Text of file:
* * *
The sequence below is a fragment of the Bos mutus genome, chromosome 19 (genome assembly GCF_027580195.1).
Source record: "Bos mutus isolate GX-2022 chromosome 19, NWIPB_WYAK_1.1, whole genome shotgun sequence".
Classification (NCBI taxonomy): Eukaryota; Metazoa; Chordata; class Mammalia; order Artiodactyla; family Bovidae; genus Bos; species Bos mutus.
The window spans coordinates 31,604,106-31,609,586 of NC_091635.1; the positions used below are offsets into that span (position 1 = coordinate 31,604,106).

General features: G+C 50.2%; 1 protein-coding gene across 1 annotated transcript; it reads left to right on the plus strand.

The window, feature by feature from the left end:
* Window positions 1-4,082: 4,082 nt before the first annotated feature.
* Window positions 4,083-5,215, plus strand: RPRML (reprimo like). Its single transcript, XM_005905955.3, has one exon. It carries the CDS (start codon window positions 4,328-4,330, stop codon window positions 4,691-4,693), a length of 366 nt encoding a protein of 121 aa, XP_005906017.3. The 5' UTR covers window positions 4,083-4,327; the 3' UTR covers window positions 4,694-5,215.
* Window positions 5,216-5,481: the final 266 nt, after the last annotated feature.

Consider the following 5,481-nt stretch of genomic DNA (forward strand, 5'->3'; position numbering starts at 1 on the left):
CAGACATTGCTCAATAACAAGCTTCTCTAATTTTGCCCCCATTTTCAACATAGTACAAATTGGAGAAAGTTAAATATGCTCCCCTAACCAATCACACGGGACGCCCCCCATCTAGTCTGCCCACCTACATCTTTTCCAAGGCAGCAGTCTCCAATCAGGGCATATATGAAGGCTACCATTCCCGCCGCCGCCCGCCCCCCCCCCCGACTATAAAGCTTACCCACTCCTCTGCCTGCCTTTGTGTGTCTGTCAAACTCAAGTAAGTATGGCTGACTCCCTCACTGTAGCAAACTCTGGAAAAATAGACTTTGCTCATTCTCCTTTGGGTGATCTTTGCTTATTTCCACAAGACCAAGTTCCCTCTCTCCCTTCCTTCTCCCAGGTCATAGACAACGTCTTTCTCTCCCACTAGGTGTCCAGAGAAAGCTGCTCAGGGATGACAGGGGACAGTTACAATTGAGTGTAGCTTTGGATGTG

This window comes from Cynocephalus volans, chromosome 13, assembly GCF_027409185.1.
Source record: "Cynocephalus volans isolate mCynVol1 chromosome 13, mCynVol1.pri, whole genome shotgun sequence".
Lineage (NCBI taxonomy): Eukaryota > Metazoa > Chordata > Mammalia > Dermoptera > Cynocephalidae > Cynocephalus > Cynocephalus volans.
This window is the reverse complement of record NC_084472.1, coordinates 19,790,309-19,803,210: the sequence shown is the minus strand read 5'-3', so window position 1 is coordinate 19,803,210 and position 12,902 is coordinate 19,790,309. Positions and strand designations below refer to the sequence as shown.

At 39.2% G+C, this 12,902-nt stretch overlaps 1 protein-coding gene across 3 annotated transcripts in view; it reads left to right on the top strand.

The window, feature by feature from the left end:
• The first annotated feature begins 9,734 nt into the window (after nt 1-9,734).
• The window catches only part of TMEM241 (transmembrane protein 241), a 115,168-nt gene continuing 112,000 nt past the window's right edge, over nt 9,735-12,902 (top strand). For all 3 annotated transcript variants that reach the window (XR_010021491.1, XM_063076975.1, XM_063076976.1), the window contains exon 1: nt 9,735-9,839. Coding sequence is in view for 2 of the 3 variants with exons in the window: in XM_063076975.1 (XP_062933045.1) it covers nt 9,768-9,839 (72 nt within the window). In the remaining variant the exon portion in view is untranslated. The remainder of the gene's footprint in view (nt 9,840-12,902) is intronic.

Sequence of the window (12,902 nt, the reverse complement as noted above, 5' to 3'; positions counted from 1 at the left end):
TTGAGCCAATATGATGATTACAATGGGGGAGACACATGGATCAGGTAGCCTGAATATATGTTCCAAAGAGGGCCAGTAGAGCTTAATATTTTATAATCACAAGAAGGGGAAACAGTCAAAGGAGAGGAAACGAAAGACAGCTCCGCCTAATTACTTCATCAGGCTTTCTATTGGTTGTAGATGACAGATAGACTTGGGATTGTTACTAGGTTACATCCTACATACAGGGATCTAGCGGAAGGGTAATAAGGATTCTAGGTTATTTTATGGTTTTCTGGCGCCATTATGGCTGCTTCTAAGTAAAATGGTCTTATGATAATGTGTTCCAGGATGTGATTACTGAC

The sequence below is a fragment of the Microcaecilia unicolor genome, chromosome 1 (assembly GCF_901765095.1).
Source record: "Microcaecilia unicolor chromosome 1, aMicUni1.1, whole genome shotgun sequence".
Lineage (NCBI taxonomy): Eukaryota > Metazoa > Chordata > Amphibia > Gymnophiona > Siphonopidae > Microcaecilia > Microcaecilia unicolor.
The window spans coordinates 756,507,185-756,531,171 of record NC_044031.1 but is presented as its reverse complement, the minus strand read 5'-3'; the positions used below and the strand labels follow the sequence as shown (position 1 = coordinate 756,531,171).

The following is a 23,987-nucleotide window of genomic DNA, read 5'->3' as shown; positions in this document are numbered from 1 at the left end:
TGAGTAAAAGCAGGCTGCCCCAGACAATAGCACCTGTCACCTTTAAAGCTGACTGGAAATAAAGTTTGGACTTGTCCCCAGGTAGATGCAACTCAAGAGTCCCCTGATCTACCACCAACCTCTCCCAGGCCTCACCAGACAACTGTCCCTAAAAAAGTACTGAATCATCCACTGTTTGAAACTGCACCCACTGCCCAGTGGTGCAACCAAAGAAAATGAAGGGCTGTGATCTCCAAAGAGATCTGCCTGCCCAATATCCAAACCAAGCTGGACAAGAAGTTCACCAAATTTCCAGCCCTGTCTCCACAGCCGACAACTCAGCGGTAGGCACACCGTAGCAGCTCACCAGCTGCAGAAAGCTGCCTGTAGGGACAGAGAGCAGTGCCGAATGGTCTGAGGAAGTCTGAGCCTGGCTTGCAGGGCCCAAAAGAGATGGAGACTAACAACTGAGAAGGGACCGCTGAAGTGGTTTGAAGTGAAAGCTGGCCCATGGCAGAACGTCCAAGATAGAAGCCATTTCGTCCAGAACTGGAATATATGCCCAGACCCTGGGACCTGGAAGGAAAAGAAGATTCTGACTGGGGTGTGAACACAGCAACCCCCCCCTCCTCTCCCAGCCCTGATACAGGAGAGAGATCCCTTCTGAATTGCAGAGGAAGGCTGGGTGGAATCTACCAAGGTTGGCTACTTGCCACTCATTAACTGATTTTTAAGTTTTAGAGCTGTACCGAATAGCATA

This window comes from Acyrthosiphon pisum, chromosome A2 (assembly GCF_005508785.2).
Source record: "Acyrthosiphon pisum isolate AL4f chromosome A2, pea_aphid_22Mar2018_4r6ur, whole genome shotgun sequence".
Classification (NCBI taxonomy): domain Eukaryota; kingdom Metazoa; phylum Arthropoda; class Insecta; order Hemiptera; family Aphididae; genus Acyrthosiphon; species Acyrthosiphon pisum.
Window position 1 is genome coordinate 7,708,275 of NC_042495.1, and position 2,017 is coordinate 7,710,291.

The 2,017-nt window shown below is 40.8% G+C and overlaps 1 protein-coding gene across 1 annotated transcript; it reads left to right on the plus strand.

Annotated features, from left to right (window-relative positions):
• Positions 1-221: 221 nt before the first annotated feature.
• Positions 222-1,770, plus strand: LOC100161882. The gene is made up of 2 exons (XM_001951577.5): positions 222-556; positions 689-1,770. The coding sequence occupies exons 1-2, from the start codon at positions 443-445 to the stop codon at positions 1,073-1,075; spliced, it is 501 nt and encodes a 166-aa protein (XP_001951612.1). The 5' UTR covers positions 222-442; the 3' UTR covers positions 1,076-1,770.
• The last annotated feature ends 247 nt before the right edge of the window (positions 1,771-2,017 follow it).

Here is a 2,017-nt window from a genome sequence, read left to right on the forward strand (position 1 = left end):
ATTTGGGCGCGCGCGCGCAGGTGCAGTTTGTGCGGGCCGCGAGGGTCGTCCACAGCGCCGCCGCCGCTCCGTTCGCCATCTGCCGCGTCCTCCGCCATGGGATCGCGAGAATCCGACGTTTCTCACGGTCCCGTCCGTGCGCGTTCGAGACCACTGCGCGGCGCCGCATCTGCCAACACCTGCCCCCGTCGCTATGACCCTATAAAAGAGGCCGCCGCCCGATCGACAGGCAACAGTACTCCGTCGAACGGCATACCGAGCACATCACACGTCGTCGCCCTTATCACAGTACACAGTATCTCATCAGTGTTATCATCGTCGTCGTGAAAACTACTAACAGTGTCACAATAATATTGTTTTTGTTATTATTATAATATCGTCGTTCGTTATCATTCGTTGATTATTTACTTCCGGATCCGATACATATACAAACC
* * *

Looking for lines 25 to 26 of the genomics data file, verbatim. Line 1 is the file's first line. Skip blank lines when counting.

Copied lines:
The window spans coordinates 756,507,185-756,531,171 of record NC_044031.1 but is presented as its reverse complement, the minus strand read 5'-3'; the positions used below and the strand labels follow the sequence as shown (position 1 = coordinate 756,531,171).

The following is a 23,987-nucleotide window of genomic DNA, read 5'->3' as shown; positions in this document are numbered from 1 at the left end: